Organizational Communication of Title IX: Bridging the Divide
New assistant professor Kate Lockwood Harris’ research looks at the complex relationship between violence and communication. Violence has a negative impact beyond the violent act itself; it influences a person’s ability to get an education, succeed at work, have fulfilling relationships, and build strong communities. Communication techniques can either support or combat many kinds of violence.
Though one in five college women and nearly half of LGBT students are likely to experience sexual assault before graduation, in 2014, 91 percent of US campuses reported zero rapes. One of the central questions Harris is dissecting is how colleges respond to sexual violence in the context of Title IX, a federal law that requires universities to prevent assault and investigate when it happens. “Violence is a big problem at educational institutions, with serious consequences that affect students’ opportunities,” Harris says. “The way we talk about these issues plays an important role in negating this violence and its consequences.”
Harris' most recent publication in the journal Human Relations explains some reasons for the gap between reality and reports. University staff who have the authority to hire, fire, or grade someone, including many faculty members and graduate students, are required to make third-party reports to universities. They often do not understand that a description of an event a student tells them about counts as a reportable incident. “In order to remedy this problem, colleges need to be very clear not only about definitions of sexual assault,” Harris says, “but also about inaccurate cultural ideas that keep many people from recognizing sexual violence as such.”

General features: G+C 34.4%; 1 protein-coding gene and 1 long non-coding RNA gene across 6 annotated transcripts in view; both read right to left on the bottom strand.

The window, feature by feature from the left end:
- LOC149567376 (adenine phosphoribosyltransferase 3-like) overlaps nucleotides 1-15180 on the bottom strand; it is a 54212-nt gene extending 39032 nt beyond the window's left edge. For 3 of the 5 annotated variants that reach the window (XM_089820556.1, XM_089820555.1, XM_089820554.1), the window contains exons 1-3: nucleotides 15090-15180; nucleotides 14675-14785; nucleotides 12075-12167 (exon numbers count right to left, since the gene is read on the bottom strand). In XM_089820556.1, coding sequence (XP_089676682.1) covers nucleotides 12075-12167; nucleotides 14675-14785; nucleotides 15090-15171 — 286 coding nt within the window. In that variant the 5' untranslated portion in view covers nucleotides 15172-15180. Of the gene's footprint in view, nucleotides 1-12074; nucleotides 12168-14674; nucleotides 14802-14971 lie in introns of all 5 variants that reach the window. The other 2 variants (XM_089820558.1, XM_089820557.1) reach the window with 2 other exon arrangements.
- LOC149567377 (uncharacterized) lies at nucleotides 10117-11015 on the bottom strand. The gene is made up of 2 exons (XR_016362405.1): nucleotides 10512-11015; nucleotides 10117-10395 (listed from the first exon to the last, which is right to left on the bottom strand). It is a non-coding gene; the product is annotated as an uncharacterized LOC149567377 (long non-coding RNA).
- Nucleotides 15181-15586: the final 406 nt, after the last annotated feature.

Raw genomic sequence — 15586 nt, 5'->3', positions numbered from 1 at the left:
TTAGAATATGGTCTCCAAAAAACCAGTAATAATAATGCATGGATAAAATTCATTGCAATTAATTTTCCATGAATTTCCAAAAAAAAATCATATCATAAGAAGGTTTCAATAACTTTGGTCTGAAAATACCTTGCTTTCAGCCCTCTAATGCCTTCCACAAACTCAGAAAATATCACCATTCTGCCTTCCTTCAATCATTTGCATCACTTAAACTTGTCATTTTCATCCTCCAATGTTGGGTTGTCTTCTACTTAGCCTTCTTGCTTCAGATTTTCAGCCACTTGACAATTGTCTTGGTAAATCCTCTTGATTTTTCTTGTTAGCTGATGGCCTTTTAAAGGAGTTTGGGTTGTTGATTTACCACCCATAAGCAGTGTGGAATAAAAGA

Some of Harris’s most rewarding work happened when she had the opportunity to collaborate with the National Center of Campus Public Safety. Working with experts in psychology, campus safety, student affairs, and the law, Harris helped develop training for university staff who investigate and adjudicate sexual assault. This training translates into a change in the way faculty and graduate students approach reporting an assault.
Harris describes one example of this training in action. “When people who have experienced assault talk about the incident, they often have a hard time recalling specific details of the event and telling a linear story about it,” she says. “Untrained investigators might think that the person is not telling the truth when, in fact, their communication challenges are a common response to trauma. Accordingly, investigators should not ask, ‘What happened next?’ repeatedly, since sexual assault victims may not be able to remember what happened first or last in the immediate wake of trauma. Instead, they can ask the person who was assaulted to tell whatever parts of the story they remember without concern for the order.” The training was designed to provide staff with a better understanding of the trauma that those who experience sexual assault face, and how to communicate with them most effectively.
According to Harris, “The people required to make official reports about sexual assaults that they either witness or hear about are forced to play two different, sometimes conflicting roles. They want to be a supportive person who respects the survivor’s wishes. But, on the flip side, they have an obligation to report the incident, which can exacerbate the loss of control that trauma victims experience.” It’s a tough dichotomy. Harris believes her research will help broaden college campus administrators’ understanding of Title IX while also providing resources for people to develop stronger communication skills that better support those who have had traumatizing experiences.